As a writer who, beginning in the 1930s, gave voice to the ordinary man and woman, Steinbeck came to be the conscience of America. He witnessed and recorded with clarity much of the political and social upheaval of the 20th century: the Great Depression, World War II, the Cold War, Vietnam. Yet his place in the literary canon of American literature has been much debated and often dismissed by academics. Beyond Boundaries challenges that dismissal and replaces it with a fuller, more nuanced and international appreciation of the popular Nobel laureate and his works.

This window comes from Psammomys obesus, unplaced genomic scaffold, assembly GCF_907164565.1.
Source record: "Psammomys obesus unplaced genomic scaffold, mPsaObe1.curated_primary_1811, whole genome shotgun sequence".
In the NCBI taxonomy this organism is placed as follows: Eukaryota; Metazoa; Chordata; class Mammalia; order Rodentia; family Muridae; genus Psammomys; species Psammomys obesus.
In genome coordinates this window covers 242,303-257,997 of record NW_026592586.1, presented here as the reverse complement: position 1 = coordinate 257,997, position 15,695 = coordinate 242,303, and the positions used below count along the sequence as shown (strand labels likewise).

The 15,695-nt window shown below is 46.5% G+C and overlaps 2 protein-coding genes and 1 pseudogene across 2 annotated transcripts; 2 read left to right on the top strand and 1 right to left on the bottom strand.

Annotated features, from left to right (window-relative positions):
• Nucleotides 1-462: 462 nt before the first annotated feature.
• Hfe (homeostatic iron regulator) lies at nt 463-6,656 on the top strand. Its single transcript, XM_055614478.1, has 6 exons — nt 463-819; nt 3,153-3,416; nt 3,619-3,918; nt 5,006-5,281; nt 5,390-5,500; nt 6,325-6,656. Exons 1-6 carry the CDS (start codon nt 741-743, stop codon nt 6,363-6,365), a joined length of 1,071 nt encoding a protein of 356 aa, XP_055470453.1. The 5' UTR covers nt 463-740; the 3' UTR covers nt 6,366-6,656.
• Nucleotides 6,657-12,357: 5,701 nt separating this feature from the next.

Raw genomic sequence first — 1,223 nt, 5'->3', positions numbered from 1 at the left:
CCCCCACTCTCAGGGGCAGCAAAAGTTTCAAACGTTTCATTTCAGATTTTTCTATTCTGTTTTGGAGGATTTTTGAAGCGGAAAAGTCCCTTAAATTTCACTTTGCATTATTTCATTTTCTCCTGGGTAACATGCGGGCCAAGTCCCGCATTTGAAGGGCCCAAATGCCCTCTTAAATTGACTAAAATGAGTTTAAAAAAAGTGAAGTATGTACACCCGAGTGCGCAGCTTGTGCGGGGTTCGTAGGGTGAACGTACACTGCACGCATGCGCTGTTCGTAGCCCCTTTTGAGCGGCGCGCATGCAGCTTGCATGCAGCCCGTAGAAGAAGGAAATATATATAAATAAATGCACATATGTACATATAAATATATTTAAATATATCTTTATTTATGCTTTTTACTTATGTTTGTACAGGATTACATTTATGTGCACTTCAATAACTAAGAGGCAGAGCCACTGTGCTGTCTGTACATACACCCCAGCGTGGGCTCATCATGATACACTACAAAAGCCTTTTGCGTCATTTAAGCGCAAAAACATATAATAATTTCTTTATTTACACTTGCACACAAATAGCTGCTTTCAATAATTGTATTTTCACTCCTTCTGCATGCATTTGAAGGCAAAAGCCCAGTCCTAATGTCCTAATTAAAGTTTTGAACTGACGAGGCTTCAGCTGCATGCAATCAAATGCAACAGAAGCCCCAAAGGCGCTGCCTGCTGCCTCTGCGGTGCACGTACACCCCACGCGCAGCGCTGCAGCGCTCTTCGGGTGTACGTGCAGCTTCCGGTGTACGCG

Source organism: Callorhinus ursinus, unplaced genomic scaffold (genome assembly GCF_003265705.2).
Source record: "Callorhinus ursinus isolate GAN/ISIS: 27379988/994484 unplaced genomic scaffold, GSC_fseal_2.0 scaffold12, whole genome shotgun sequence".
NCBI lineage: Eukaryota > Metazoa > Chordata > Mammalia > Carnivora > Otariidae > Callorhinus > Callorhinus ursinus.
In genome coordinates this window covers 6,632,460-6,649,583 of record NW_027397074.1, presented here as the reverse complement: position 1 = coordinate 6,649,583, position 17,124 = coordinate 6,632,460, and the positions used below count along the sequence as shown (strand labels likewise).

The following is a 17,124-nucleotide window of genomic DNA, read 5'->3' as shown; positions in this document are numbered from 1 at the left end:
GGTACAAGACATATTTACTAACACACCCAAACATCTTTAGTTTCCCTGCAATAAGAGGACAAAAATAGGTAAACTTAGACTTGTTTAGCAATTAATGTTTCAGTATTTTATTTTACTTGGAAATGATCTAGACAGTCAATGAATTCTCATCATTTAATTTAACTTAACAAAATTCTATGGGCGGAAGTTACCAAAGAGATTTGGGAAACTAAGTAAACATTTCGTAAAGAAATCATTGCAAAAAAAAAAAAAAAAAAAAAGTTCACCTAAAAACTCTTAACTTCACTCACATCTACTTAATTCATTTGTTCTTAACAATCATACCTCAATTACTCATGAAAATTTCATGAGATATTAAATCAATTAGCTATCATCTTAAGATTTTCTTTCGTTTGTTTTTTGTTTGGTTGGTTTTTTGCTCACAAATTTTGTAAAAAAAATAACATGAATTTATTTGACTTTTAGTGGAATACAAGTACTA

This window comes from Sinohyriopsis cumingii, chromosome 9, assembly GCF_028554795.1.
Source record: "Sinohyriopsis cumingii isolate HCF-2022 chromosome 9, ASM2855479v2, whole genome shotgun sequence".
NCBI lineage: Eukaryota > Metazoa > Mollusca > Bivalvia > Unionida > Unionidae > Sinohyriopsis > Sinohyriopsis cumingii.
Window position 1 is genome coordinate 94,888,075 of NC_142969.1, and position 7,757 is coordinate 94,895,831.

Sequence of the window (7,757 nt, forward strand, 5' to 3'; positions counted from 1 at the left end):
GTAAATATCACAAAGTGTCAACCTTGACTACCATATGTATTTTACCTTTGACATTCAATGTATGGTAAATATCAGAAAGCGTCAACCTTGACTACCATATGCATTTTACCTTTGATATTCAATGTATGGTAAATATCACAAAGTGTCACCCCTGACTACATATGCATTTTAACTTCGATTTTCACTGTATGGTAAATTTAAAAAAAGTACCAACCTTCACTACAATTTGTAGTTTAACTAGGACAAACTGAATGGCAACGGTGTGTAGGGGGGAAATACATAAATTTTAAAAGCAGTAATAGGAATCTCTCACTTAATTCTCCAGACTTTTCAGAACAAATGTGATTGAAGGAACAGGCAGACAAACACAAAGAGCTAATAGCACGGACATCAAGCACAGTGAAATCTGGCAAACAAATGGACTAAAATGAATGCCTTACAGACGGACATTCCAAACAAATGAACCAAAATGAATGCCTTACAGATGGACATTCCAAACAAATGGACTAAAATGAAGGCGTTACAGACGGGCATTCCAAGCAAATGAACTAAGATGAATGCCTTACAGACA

Topics treated in these wide-ranging essays include the historical and literary contexts and the artistic influence of the eminent novelist; the reception and translation of Steinbeck works outside the United States; Steinbeck's worldview, his social vision, and his treatment of poverty, of self, and of patriotism; influence on Native American writers; the centrality of the archetypal feminine throughout his fiction; and the author's lifelong interest in science and philosophy.
Truly international in scope, this timely study reevaluates the enduring and evolving legacy of one of America's most significant writers.